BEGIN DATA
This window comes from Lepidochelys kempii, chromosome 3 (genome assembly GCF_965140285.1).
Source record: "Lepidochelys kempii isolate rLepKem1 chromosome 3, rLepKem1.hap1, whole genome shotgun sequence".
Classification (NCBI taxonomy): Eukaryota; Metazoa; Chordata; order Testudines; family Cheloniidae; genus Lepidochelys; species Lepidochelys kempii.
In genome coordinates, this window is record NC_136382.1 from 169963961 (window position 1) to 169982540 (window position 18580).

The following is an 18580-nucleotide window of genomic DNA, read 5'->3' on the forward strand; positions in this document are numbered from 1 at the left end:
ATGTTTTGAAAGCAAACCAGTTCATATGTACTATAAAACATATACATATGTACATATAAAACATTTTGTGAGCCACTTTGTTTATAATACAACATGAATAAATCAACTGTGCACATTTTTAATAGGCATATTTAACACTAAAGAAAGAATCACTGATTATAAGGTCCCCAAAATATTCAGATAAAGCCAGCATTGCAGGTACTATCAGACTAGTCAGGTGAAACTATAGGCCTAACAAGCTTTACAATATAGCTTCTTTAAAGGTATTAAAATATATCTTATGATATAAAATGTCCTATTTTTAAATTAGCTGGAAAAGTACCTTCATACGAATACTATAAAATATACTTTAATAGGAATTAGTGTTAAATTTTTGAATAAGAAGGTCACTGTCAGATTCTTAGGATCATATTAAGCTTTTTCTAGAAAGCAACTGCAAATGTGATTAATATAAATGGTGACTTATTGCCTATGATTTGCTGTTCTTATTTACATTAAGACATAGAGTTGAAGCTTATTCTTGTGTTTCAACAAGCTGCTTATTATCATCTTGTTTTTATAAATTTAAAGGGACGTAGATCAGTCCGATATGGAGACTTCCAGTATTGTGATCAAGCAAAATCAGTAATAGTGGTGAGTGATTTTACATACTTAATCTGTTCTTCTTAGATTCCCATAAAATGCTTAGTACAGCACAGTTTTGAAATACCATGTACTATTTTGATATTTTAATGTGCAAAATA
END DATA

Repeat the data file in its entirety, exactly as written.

This window comes from Lepidochelys kempii, chromosome 3 (genome assembly GCF_965140285.1).
Source record: "Lepidochelys kempii isolate rLepKem1 chromosome 3, rLepKem1.hap1, whole genome shotgun sequence".
Classification (NCBI taxonomy): Eukaryota; Metazoa; Chordata; order Testudines; family Cheloniidae; genus Lepidochelys; species Lepidochelys kempii.
In genome coordinates, this window is record NC_136382.1 from 169963961 (window position 1) to 169982540 (window position 18580).

The following is an 18580-nucleotide window of genomic DNA, read 5'->3' on the forward strand; positions in this document are numbered from 1 at the left end:
ATGTTTTGAAAGCAAACCAGTTCATATGTACTATAAAACATATACATATGTACATATAAAACATTTTGTGAGCCACTTTGTTTATAATACAACATGAATAAATCAACTGTGCACATTTTTAATAGGCATATTTAACACTAAAGAAAGAATCACTGATTATAAGGTCCCCAAAATATTCAGATAAAGCCAGCATTGCAGGTACTATCAGACTAGTCAGGTGAAACTATAGGCCTAACAAGCTTTACAATATAGCTTCTTTAAAGGTATTAAAATATATCTTATGATATAAAATGTCCTATTTTTAAATTAGCTGGAAAAGTACCTTCATACGAATACTATAAAATATACTTTAATAGGAATTAGTGTTAAATTTTTGAATAAGAAGGTCACTGTCAGATTCTTAGGATCATATTAAGCTTTTTCTAGAAAGCAACTGCAAATGTGATTAATATAAATGGTGACTTATTGCCTATGATTTGCTGTTCTTATTTACATTAAGACATAGAGTTGAAGCTTATTCTTGTGTTTCAACAAGCTGCTTATTATCATCTTGTTTTTATAAATTTAAAGGGACGTAGATCAGTCCGATATGGAGACTTCCAGTATTGTGATCAAGCAAAATCAGTAATAGTGGTGAGTGATTTTACATACTTAATCTGTTCTTCTTAGATTCCCATAAAATGCTTAGTACAGCACAGTTTTGAAATACCATGTACTATTTTGATATTTTAATGTGCAAAATA